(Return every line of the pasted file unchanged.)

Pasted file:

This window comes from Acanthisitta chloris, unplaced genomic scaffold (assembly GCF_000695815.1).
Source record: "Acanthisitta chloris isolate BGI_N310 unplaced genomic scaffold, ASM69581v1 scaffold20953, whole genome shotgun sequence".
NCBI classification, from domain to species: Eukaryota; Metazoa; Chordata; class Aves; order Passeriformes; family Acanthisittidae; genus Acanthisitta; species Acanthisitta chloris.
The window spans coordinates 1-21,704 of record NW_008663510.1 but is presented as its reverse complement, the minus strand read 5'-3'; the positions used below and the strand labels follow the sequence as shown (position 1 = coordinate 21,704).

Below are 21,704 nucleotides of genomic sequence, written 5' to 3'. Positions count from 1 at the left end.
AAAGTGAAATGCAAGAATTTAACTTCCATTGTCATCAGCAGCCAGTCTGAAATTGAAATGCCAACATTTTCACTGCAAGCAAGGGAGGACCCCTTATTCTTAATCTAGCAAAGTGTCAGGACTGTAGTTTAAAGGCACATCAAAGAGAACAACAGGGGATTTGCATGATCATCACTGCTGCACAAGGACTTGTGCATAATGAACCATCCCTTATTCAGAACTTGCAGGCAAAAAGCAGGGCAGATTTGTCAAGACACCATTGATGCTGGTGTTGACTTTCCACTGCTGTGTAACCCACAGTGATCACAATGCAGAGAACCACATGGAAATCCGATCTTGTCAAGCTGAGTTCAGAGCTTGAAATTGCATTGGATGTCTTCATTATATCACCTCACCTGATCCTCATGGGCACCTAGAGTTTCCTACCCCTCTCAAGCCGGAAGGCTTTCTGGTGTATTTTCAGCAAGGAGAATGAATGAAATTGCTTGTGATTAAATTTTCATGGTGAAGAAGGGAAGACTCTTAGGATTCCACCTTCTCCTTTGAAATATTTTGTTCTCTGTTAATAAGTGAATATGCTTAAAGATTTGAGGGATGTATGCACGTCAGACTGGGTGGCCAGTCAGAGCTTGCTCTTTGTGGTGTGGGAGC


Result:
This window comes from Acanthisitta chloris, unplaced genomic scaffold (assembly GCF_000695815.1).
Source record: "Acanthisitta chloris isolate BGI_N310 unplaced genomic scaffold, ASM69581v1 scaffold20953, whole genome shotgun sequence".
NCBI classification, from domain to species: Eukaryota; Metazoa; Chordata; class Aves; order Passeriformes; family Acanthisittidae; genus Acanthisitta; species Acanthisitta chloris.
The window spans coordinates 1-21,704 of record NW_008663510.1 but is presented as its reverse complement, the minus strand read 5'-3'; the positions used below and the strand labels follow the sequence as shown (position 1 = coordinate 21,704).

Below are 21,704 nucleotides of genomic sequence, written 5' to 3'. Positions count from 1 at the left end.
AAAGTGAAATGCAAGAATTTAACTTCCATTGTCATCAGCAGCCAGTCTGAAATTGAAATGCCAACATTTTCACTGCAAGCAAGGGAGGACCCCTTATTCTTAATCTAGCAAAGTGTCAGGACTGTAGTTTAAAGGCACATCAAAGAGAACAACAGGGGATTTGCATGATCATCACTGCTGCACAAGGACTTGTGCATAATGAACCATCCCTTATTCAGAACTTGCAGGCAAAAAGCAGGGCAGATTTGTCAAGACACCATTGATGCTGGTGTTGACTTTCCACTGCTGTGTAACCCACAGTGATCACAATGCAGAGAACCACATGGAAATCCGATCTTGTCAAGCTGAGTTCAGAGCTTGAAATTGCATTGGATGTCTTCATTATATCACCTCACCTGATCCTCATGGGCACCTAGAGTTTCCTACCCCTCTCAAGCCGGAAGGCTTTCTGGTGTATTTTCAGCAAGGAGAATGAATGAAATTGCTTGTGATTAAATTTTCATGGTGAAGAAGGGAAGACTCTTAGGATTCCACCTTCTCCTTTGAAATATTTTGTTCTCTGTTAATAAGTGAATATGCTTAAAGATTTGAGGGATGTATGCACGTCAGACTGGGTGGCCAGTCAGAGCTTGCTCTTTGTGGTGTGGGAGC